Do you know what “kokeshi” are?  They are a traditional Japanese toy that originated long ago in the Tohoku region.  Nowadays they are not actually played with by children, but are instead a decoration in the home.  (Tohoku is where I live.  It’s the northern part of the island of Honshu.)

I have always been enchanted by kokeshi.  These wooden dolls are so simple, yet eye-catching.   There are different regions that make kokeshi, and each region has its own style.


This was a present for my mom last summer.   Cute, don’t you think?


This is at the Fukushima City train station, in the bullet train section.  We Tohokuites are proud of the craft of kokeshi, rightfully so.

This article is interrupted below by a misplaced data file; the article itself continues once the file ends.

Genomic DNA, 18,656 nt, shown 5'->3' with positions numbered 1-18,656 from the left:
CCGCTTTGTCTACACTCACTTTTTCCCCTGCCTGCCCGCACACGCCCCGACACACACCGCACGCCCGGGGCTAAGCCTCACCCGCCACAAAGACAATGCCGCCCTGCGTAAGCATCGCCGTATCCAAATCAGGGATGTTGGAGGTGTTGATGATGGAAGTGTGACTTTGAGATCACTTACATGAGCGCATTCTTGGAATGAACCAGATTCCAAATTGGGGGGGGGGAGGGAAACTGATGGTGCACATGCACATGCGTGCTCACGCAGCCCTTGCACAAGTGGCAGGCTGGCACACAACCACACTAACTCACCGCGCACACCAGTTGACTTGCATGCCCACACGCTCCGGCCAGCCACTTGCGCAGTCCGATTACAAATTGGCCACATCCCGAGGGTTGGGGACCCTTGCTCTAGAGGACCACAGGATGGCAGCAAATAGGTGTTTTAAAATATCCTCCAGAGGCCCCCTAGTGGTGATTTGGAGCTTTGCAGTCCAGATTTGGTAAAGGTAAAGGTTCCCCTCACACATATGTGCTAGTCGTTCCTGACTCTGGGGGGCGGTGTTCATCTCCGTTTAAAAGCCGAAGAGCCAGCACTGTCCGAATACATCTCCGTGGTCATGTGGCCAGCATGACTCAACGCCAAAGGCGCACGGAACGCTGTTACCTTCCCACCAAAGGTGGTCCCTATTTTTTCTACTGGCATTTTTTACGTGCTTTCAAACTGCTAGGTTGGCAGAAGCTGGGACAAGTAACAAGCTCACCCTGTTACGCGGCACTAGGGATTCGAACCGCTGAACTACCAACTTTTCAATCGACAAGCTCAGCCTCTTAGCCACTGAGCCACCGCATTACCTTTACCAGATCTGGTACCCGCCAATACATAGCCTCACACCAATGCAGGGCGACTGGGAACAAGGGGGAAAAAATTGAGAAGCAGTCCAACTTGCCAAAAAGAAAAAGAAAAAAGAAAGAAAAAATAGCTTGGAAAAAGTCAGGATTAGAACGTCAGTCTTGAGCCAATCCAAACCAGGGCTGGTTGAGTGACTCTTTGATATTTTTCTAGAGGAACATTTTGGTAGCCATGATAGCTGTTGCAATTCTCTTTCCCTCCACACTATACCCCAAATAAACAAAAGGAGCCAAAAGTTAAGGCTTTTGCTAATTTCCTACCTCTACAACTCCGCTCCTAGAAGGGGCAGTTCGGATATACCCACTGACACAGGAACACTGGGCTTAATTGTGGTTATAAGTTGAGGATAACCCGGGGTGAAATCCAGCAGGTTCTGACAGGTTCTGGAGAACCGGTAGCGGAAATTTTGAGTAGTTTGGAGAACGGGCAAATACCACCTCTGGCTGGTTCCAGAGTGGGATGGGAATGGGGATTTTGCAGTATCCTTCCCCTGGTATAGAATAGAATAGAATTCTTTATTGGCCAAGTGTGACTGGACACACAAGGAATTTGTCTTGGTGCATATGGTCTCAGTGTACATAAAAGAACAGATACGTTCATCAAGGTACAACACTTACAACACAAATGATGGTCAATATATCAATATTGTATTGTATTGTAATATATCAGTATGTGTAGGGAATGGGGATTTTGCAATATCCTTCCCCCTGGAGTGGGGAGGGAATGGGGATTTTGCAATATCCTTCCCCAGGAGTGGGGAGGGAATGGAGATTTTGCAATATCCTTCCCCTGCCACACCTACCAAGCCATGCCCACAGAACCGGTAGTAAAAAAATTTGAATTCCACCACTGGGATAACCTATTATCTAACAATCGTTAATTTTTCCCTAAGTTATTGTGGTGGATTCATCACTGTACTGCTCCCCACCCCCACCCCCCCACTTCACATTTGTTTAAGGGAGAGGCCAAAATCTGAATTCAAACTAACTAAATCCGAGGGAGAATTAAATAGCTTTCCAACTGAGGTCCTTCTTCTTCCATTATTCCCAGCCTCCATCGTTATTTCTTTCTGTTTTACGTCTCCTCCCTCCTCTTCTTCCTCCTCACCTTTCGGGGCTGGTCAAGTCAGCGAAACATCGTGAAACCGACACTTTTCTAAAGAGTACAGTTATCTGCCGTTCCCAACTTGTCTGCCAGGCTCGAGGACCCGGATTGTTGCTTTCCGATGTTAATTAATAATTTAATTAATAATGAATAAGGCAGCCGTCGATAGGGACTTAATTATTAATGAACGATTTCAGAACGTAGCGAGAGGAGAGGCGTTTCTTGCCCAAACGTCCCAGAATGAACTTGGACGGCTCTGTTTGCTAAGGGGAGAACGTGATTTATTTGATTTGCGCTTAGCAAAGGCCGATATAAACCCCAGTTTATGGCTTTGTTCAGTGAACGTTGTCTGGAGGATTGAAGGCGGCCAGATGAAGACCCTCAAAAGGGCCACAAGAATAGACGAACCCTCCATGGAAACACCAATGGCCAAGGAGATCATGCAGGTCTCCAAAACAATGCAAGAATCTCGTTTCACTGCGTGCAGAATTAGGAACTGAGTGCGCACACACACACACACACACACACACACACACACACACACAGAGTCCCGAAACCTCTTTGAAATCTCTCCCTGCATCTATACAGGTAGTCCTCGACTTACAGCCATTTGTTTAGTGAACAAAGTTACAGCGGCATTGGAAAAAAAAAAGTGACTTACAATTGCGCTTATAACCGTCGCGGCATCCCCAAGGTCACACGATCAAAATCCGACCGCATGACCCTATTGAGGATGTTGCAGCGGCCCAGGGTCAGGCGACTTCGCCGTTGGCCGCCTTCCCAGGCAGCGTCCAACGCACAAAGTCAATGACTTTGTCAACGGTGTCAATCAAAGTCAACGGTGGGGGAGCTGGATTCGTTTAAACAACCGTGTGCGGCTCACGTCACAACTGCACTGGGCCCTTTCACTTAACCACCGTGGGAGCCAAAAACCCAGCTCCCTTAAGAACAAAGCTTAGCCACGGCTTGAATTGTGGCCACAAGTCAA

Kokeshi are said to have develped originally at onsen (hot springs.)   When one goes to an onsen in Fukushima Prefecture, one might bring home a kokeshi doll as a souvenir of the trip.


These were given to me by my fellow foreign Tohoku American wife, Laurel Kamada.  She was cleaning her home and couldn’t keep everything.  Very sad for her, but lucky for me.  Thank you, Laurel San!


Notice the design of its face.  Each doll is constructed and painted by hand.  Its personality really shines through, don’t you think?

If you ever come to the Tohoku region, a kokeshi is something you might want to buy!  By the way, nowadays, other areas in Japan sell their own versions of kokeshi.  But these are not the REAL kokeshi!   But Kyoto kokeshi or Osaka kokeshi are still cute.  I won’t be snobby about it.

(But we all know Tohoku kokeshi are the best.)